Keywords: Sino-Japanese War, suzerain-vassal relations, treaty-based system, Chosŏn government, Japanese government, Japanese Legation in Chosŏn
Establishing the Rules of Engagement : American Protestant Missionaries, the U.S. Legation, and the Chosŏn State, 1884-1900

Establishing the Rules of Engagement : American Protestant Missionaries, the U.S. Legation, and the Chosŏn State, 1884-1900

Authors: Paul S. Cha
( 14 downloads)
Abstract

This article revisits the issues of extraterritoriality and unequal treaties during the “open ports” period. These two concepts typically conjure images of coercion and of separation between the Chosŏn government and foreigners like missionaries. While not denying the existence of coercion, this article directs focus to how American Protestant missionaries, the U.S. legation, and the Chosŏn state engaged in a contest to define the terms of their relationships during the “open ports” period. To begin with, missionaries were unlike most other groups of foreigners coming to the country during the late nineteenth century. Unlike merchants and traders, missionaries aimed to settle down in Chosŏn Korea as many spent years if not decades in the country. They traversed the countryside, created complex networks of relations, and became integral parts of many local communities. Furthermore, missionaries specifically attempted to spread a religion that the Chosŏn government had banned since the start of the nineteenth century. For these reasons, missionaries often became embroiled in conflicts with local officials and these conflicts often involved unequal treaties and extraterritoriality. The conventional wisdom holds that missionaries, disgruntled over the lack of religious freedom, called on unequal treaties and extraterritoriality to have the U.S. legation intercede on their behalf to win from the Chosŏn state the right to proselytize. This interpretation, however, simplifies a complex relationship between American missionaries, the U.S. legation, and the Chosŏn state. First, while they may have shared some common interests, missionaries and U.S. officials represented two distinct groups possessing two distinct sets of objectives. To convince the U.S. legation to intercede on their behalf, missionaries needed to base their claims on specific laws rather than abstract notions of religious freedom. Secondly, the significance of unequal treaties and extraterritoriality was that they allowed the U.S. legation to play a role in mediating disputes between missionaries and the Chosŏn government and “teaching” the latter how a “civilized” and “modern” government operated. In this manner, rather than simple separation, extraterritoriality and unequal treaties played an important role in determining the rules of engagement between foreigners like missionaries and the Chosŏn state. To demonstrate this process and dynamic, this article examines two disputes: the P’yŏngyang Persecution (1894) and the Taegu Incident (1900). Taken together, these two disputes played an important role in securing the “right” of missionaries to reside outside of treaty ports. The conventional interpretations of these two events has been that they proved the power of Christianity to the Korean populace and was one major reason why so many in the P’yŏngyang area converted after 1894. This article demonstrates, in contrast, that the significance of the P’yŏngyang Persecution and the Taegu Incident extends beyond the issue of demonstrating the power of Christianity. These contests between missionaries and the Korean state represented a struggle to define the grounds on which their relationships would proceed. As the term “contest” suggests, this article will demonstrate that missionaries and the U.S. legation were not as powerful nor the Chosŏn government as weak as is commonly believed.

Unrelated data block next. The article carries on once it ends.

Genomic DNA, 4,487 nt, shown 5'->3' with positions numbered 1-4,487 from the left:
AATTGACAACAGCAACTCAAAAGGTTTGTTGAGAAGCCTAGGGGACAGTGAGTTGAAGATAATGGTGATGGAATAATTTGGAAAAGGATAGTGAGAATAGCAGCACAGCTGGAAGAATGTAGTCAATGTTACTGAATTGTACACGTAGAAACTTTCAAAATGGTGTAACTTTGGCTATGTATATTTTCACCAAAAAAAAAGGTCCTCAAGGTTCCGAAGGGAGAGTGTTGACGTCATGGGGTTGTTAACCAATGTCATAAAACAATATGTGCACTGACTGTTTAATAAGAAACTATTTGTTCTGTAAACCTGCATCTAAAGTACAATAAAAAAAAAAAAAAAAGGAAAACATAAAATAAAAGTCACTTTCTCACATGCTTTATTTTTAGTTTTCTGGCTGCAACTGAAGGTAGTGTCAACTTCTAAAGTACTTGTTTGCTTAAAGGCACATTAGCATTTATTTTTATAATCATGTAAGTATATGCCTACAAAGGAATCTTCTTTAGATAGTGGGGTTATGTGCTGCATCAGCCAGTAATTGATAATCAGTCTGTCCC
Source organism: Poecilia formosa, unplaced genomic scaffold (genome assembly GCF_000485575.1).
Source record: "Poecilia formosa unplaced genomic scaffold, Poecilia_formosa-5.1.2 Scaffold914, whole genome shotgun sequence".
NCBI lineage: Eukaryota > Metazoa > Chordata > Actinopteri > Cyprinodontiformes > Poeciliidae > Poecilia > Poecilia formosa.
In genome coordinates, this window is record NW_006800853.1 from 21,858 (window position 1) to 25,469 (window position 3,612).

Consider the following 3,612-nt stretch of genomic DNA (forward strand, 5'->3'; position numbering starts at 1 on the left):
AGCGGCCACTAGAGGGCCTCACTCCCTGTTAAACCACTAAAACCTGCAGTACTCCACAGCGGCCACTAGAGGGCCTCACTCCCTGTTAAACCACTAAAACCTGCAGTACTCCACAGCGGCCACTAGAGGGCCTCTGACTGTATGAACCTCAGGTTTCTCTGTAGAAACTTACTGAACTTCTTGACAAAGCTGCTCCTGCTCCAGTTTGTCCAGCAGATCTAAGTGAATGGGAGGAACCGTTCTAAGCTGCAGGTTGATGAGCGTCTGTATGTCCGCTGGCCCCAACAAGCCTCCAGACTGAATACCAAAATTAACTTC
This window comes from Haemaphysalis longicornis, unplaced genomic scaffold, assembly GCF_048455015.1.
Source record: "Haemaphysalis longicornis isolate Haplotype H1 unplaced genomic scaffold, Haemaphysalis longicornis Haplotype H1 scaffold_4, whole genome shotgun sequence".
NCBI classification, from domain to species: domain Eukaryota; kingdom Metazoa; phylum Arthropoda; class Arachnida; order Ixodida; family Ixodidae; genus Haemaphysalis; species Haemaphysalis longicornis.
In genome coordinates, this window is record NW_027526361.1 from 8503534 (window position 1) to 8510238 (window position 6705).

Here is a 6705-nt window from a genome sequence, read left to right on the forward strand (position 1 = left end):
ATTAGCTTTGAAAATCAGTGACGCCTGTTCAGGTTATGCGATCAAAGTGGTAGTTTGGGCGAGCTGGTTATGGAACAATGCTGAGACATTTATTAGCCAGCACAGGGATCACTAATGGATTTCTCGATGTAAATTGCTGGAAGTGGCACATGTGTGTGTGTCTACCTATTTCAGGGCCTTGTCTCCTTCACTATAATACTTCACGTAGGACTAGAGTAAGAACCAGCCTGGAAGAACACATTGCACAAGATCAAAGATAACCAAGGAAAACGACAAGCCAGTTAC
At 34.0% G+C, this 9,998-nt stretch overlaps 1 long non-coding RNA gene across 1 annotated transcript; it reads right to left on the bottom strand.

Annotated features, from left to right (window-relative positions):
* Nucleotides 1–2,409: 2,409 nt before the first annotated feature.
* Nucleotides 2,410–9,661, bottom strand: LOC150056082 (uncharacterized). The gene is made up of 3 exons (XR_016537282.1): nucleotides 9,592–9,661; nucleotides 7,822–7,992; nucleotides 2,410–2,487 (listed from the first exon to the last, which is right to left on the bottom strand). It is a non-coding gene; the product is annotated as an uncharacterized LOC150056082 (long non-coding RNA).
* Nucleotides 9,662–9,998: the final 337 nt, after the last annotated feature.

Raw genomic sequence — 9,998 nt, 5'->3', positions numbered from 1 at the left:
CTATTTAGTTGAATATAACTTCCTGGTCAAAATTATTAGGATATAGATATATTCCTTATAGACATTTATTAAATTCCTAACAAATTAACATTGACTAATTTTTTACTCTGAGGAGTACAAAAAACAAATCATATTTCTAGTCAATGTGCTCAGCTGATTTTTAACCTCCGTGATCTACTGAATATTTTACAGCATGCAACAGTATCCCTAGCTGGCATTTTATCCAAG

Keywords: extraterritoriality, unequal treaties, American Protestant missionaries, Chosŏn government, P’yŏngyang Persecution, Taegu Incident, state-making, Kabo and Kwangmu Reforms
The Political Nature of the Oriental Discourse of the Hwangsŏng sinmun : With a Special Focus on the Notion of an Oriental Identity

The Political Nature of the Oriental Discourse of the Hwangsŏng sinmun : With a Special Focus on the Notion of an Oriental Identity

Authors: Yun-hee Kim
( 19 downloads)
Abstract